Do teachers gaze upon children every day in the classroom with desire?

Teachers desiring teens. It’s icky, right? The thought of this type of behavior sends parents right into orbit.  But what we do know is that some instructors find children attractive and prey upon them, even going so far as having sexual relations.

It must be a new normal. It’s all over the news. But is it really a horrifying trend? Actually, teachers are just as mortified with these cases as the rest of the world. It’s like that blanket reputation thing people do to a profession.

Many of the suspects are beautiful and young. Is it only beauty?  I suppose it would deter some of these crimes if the schools put only old, ugly, and fat teachers in the education system.

Many of the young teachers are updated, passionate, and instruct with the highest ethics.

What is influencing an increase in these crimes? Are reporting such incidents more acceptable? I mean, let’s think about that. Has it always been so frequent and was it just hidden from the public because it was taboo to report years ago? Or is it happening more and more because of a different generation of teachers and/or underdeveloped emotional levels?

I think we can all agree it is one of the most wicked and damaging things a child could endure.

Police have to dig into what’s going on in the mind of an offender. It is a scary and terrible place to go. But, it is  our job.

When I was a detective, my specialty was investigating crimes against children. I saw these types of cases every day. This perspective stems from that knowledge and experience.

First, you have to understand the opportunity for the offender. Teens are probably the most susceptible to this type of violation because of puberty, psychological reasons, and accessibility. They also spend a lot of time at school where a natural rapport is going to build between school officials and themselves.

The teachers are trusted individuals. They are entrusted with our children. Students also trust them, somewhat automatically, because they are teachers. School is supposed to be safe.

However, society is on their side. It is never their entire fault according to popular opinion. One benefit going for sex offenders is society still believes a teen victim is party to the problem and are responsible for their participation.

Some people downright do not believe the victims. Kids are mean and vindictive, or so some suppose. Maybe they have been watching too many of those mean girls shows on television. Perhaps the boys bullied their teachers into this situation. Those are ridiculous notions, yet, those beliefs are out there.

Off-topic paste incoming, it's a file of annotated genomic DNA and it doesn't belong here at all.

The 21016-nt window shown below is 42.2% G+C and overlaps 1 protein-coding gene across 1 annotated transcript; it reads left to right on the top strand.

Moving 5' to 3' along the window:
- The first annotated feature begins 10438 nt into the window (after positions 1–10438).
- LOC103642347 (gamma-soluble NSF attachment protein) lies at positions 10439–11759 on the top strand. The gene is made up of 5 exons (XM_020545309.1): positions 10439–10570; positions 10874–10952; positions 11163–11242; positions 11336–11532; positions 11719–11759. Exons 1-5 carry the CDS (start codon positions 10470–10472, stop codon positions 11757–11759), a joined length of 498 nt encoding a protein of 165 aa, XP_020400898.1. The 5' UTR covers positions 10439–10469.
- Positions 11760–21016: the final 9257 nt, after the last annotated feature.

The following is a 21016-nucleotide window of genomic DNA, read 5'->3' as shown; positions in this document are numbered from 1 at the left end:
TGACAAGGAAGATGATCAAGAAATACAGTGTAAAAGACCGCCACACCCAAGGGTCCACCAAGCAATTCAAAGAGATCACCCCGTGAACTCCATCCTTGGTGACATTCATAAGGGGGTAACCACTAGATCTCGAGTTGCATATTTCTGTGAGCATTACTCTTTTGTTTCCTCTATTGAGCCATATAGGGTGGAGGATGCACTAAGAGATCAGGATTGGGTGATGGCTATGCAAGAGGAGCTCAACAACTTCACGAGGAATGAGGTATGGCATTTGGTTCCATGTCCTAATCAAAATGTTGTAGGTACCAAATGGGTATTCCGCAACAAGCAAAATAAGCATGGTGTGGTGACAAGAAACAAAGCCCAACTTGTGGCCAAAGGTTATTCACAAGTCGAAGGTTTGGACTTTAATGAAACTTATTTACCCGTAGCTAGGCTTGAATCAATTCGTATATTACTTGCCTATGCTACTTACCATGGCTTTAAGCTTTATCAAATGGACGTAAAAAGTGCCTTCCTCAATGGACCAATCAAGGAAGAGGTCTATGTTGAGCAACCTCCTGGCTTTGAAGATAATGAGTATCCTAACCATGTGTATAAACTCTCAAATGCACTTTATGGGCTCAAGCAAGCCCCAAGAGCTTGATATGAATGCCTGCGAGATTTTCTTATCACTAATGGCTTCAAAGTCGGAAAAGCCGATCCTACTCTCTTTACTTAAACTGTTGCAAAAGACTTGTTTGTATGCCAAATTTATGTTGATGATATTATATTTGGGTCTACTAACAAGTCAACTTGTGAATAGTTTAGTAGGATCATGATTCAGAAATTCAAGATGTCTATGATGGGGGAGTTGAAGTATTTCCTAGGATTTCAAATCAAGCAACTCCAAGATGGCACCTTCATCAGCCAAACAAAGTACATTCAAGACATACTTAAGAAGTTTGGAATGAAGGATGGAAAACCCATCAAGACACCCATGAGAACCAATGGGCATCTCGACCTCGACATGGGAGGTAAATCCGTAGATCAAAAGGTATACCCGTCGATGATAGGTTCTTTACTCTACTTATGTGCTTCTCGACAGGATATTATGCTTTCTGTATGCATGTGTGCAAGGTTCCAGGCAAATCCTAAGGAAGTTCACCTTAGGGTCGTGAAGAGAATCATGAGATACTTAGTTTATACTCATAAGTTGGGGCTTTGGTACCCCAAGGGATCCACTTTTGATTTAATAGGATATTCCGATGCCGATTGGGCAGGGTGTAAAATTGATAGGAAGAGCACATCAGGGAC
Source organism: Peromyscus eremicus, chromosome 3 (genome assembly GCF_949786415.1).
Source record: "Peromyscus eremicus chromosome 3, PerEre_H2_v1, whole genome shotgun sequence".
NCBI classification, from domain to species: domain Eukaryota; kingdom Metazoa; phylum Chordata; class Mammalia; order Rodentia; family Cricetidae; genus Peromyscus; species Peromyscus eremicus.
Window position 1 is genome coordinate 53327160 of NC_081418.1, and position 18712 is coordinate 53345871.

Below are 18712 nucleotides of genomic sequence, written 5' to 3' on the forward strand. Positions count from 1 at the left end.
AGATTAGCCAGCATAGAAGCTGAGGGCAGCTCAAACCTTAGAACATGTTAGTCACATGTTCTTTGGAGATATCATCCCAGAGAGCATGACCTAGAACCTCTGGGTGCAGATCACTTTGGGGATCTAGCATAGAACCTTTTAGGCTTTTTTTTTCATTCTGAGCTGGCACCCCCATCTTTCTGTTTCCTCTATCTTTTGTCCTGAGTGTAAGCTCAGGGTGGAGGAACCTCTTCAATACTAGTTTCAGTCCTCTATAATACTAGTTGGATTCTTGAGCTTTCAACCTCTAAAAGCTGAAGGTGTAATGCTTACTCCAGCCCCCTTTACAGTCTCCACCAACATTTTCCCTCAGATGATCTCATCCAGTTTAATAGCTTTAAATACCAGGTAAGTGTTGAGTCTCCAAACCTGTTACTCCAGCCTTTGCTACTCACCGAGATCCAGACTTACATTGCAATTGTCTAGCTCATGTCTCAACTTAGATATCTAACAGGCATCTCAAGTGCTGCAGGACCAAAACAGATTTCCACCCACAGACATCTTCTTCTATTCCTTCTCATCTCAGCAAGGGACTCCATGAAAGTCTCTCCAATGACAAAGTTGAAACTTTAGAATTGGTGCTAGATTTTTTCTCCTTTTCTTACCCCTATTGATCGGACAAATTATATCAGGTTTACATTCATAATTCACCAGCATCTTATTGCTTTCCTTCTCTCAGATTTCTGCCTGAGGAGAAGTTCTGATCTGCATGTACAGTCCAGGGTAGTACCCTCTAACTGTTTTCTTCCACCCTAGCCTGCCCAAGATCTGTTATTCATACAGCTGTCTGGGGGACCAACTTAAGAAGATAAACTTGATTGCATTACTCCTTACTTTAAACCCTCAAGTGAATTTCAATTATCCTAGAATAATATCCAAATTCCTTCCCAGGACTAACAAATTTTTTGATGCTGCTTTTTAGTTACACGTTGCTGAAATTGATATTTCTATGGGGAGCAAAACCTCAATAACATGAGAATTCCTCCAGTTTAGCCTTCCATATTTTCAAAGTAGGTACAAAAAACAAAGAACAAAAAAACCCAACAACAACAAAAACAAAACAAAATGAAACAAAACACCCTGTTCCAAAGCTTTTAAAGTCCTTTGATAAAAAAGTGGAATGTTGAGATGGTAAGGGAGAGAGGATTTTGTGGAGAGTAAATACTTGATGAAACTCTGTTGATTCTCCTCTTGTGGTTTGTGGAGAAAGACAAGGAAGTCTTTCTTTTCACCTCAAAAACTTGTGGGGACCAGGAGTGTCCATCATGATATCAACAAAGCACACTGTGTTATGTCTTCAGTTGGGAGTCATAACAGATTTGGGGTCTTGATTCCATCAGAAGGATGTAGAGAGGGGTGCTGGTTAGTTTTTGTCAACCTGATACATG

Many of these teachers seem successful, well-liked, and get along with the students. They might even be excellent educators. Parents and students may even consider them one of the best.

We would like to think it never happens. Denial is much easier than the reality.

How do these teachers get to crossing over the line into a distorted reality?

From a law enforcement perspective, I would say it is a brain thing and not a sexual drive thing. The motives are internally driven. Just like a rapist. They may also lack emotional development.

Do they feel like teenagers themselves? Is giggling too much a clue? Maybe we should not go so far as labeling too much giggling as probable cause.

Somehow this child becomes older to them or “much more mature than their age” and they idealize something about them. Teens are perceived as progressive, idealists, imaginative, and a separate and innocent component of the outside world in which the teacher does not fit.

Maybe the real world is jaded in the eyes of the teacher or the world has somehow even scorned them. Or perhaps they force themselves into a societal fit because that is what they are expected to do. They have the spouse, kids, and perfect home- but really don’t feel like they belong there.

There could also be a disconnection or marital dysfunction in the suspect’s home life or loneliness overpowering other factors of life. A victim’s personal life could also mirror these instances. They could also be living in a disruptive environment or experiencing troubles with a broken home. This is not always true, but sometimes when these elements are present, they add to the emotional connection of understanding the other’s circumstances.